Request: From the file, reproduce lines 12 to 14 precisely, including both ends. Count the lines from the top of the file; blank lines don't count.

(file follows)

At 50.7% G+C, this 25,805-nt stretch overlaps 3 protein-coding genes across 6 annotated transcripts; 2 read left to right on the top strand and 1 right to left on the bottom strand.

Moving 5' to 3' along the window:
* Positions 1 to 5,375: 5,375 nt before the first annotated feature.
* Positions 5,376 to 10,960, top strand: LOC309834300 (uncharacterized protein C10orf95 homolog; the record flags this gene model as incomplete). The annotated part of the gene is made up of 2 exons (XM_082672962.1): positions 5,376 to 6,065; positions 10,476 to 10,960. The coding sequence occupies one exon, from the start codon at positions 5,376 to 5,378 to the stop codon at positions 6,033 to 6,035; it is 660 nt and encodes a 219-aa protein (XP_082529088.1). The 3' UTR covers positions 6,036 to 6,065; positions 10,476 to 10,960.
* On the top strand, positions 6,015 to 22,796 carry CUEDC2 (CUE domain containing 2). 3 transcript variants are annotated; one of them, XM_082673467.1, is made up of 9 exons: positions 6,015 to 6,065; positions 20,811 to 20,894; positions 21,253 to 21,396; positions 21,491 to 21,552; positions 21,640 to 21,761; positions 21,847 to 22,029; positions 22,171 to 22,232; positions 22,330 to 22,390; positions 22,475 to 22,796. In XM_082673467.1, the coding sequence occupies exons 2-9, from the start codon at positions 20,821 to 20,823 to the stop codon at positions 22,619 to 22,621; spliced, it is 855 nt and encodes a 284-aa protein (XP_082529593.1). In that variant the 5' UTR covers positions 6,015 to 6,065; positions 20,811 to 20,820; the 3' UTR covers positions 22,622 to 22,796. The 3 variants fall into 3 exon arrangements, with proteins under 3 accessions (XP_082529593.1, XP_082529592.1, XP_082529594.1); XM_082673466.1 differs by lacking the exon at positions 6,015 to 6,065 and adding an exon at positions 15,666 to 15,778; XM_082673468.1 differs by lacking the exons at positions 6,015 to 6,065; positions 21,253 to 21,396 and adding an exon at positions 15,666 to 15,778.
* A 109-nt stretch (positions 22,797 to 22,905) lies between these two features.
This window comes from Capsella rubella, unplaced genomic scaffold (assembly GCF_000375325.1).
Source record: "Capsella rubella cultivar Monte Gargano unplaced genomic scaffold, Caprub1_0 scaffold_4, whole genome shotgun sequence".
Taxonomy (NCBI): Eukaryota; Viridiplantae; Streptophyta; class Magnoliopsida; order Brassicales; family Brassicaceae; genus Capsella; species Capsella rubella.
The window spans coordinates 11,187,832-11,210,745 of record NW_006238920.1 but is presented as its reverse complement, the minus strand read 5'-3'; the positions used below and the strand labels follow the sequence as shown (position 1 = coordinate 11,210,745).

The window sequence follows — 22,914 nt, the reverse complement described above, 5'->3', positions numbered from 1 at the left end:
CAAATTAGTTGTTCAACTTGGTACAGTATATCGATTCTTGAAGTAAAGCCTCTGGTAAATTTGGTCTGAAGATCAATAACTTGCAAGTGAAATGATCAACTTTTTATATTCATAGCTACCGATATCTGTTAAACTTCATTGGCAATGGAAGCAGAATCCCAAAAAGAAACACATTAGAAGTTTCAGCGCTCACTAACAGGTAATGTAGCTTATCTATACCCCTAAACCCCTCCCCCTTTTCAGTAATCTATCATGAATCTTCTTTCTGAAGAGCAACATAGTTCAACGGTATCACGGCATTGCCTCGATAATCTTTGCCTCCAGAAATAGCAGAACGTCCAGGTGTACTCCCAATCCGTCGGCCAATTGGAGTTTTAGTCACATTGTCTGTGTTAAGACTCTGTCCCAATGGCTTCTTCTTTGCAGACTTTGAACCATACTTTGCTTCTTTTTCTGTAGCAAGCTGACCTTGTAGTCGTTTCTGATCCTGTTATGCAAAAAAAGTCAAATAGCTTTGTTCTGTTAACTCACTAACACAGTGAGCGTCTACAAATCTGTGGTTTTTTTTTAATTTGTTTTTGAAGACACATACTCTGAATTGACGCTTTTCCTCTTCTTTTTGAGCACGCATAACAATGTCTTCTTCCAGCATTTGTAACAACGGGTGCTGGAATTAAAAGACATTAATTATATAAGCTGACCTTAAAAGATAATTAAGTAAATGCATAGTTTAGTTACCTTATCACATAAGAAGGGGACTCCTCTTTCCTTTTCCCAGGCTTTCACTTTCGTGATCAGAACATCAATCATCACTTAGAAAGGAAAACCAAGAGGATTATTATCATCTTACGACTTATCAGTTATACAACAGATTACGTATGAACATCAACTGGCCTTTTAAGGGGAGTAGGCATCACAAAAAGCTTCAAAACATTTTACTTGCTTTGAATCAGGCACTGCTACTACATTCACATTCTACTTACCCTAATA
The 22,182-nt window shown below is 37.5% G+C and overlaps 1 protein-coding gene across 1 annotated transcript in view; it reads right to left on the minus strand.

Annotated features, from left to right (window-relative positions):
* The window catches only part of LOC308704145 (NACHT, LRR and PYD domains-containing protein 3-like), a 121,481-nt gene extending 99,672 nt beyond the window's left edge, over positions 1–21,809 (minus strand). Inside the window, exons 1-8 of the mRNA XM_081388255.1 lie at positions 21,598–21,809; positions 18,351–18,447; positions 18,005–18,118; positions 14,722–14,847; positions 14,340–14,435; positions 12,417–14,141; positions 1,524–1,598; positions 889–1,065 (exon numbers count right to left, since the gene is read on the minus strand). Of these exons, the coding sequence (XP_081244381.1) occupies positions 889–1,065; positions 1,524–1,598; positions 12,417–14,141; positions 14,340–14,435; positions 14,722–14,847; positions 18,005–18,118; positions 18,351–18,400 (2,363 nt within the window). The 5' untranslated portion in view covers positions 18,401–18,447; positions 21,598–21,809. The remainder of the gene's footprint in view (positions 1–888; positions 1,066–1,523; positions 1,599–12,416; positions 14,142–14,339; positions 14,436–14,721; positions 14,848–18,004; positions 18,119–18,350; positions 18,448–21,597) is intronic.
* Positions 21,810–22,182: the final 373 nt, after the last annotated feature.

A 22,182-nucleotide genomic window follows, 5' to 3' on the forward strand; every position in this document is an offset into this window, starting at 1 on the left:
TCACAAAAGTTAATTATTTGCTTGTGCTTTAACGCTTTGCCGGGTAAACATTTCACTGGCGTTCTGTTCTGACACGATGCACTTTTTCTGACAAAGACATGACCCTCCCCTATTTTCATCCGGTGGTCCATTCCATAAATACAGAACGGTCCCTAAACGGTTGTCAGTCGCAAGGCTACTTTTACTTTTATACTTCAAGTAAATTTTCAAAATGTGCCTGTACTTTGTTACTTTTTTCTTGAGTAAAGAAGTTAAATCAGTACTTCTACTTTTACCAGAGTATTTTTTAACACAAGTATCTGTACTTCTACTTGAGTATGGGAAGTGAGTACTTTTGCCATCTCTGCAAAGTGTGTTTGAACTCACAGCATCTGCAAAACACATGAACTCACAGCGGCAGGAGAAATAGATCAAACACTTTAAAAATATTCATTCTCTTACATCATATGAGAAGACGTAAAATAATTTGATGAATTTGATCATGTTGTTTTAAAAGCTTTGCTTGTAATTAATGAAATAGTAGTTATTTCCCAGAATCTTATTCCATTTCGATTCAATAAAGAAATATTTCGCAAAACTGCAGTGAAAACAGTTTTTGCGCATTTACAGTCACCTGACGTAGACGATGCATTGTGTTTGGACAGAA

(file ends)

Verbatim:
CAAATTAGTTGTTCAACTTGGTACAGTATATCGATTCTTGAAGTAAAGCCTCTGGTAAATTTGGTCTGAAGATCAATAACTTGCAAGTGAAATGATCAACTTTTTATATTCATAGCTACCGATATCTGTTAAACTTCATTGGCAATGGAAGCAGAATCCCAAAAAGAAACACATTAGAAGTTTCAGCGCTCACTAACAGGTAATGTAGCTTATCTATACCCCTAAACCCCTCCCCCTTTTCAGTAATCTATCATGAATCTTCTTTCTGAAGAGCAACATAGTTCAACGGTATCACGGCATTGCCTCGATAATCTTTGCCTCCAGAAATAGCAGAACGTCCAGGTGTACTCCCAATCCGTCGGCCAATTGGAGTTTTAGTCACATTGTCTGTGTTAAGACTCTGTCCCAATGGCTTCTTCTTTGCAGACTTTGAACCATACTTTGCTTCTTTTTCTGTAGCAAGCTGACCTTGTAGTCGTTTCTGATCCTGTTATGCAAAAAAAGTCAAATAGCTTTGTTCTGTTAACTCACTAACACAGTGAGCGTCTACAAATCTGTGGTTTTTTTTTAATTTGTTTTTGAAGACACATACTCTGAATTGACGCTTTTCCTCTTCTTTTTGAGCACGCATAACAATGTCTTCTTCCAGCATTTGTAACAACGGGTGCTGGAATTAAAAGACATTAATTATATAAGCTGACCTTAAAAGATAATTAAGTAAATGCATAGTTTAGTTACCTTATCACATAAGAAGGGGACTCCTCTTTCCTTTTCCCAGGCTTTCACTTTCGTGATCAGAACATCAATCATCACTTAGAAAGGAAAACCAAGAGGATTATTATCATCTTACGACTTATCAGTTATACAACAGATTACGTATGAACATCAACTGGCCTTTTAAGGGGAGTAGGCATCACAAAAAGCTTCAAAACATTTTACTTGCTTTGAATCAGGCACTGCTACTACATTCACATTCTACTTACCCTAATA
The 22,182-nt window shown below is 37.5% G+C and overlaps 1 protein-coding gene across 1 annotated transcript in view; it reads right to left on the minus strand.

Annotated features, from left to right (window-relative positions):